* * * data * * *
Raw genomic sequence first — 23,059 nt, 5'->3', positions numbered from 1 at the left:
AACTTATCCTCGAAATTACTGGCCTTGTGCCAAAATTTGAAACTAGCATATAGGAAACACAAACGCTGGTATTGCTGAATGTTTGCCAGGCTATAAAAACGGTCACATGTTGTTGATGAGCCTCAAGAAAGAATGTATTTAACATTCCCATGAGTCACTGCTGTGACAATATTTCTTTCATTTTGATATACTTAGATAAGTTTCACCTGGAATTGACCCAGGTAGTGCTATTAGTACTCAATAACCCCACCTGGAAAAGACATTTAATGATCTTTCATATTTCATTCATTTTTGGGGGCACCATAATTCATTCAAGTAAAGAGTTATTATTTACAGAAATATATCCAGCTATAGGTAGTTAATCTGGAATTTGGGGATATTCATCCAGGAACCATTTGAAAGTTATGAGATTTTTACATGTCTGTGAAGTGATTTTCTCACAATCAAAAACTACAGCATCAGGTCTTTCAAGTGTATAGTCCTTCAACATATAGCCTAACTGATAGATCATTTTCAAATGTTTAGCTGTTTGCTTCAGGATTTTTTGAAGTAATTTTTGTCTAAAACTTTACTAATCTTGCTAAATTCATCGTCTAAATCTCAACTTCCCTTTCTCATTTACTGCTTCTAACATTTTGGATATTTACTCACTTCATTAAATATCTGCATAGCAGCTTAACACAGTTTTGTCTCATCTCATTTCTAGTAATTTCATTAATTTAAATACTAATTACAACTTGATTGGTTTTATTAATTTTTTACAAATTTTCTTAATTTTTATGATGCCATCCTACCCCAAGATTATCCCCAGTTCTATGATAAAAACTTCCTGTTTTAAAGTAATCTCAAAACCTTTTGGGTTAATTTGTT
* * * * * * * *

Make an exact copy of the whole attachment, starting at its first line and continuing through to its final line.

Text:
Raw genomic sequence first — 23,059 nt, 5'->3', positions numbered from 1 at the left:
AACTTATCCTCGAAATTACTGGCCTTGTGCCAAAATTTGAAACTAGCATATAGGAAACACAAACGCTGGTATTGCTGAATGTTTGCCAGGCTATAAAAACGGTCACATGTTGTTGATGAGCCTCAAGAAAGAATGTATTTAACATTCCCATGAGTCACTGCTGTGACAATATTTCTTTCATTTTGATATACTTAGATAAGTTTCACCTGGAATTGACCCAGGTAGTGCTATTAGTACTCAATAACCCCACCTGGAAAAGACATTTAATGATCTTTCATATTTCATTCATTTTTGGGGGCACCATAATTCATTCAAGTAAAGAGTTATTATTTACAGAAATATATCCAGCTATAGGTAGTTAATCTGGAATTTGGGGATATTCATCCAGGAACCATTTGAAAGTTATGAGATTTTTACATGTCTGTGAAGTGATTTTCTCACAATCAAAAACTACAGCATCAGGTCTTTCAAGTGTATAGTCCTTCAACATATAGCCTAACTGATAGATCATTTTCAAATGTTTAGCTGTTTGCTTCAGGATTTTTTGAAGTAATTTTTGTCTAAAACTTTACTAATCTTGCTAAATTCATCGTCTAAATCTCAACTTCCCTTTCTCATTTACTGCTTCTAACATTTTGGATATTTACTCACTTCATTAAATATCTGCATAGCAGCTTAACACAGTTTTGTCTCATCTCATTTCTAGTAATTTCATTAATTTAAATACTAATTACAACTTGATTGGTTTTATTAATTTTTTACAAATTTTCTTAATTTTTATGATGCCATCCTACCCCAAGATTATCCCCAGTTCTATGATAAAAACTTCCTGTTTTAAAGTAATCTCAAAACCTTTTGGGTTAATTTGTT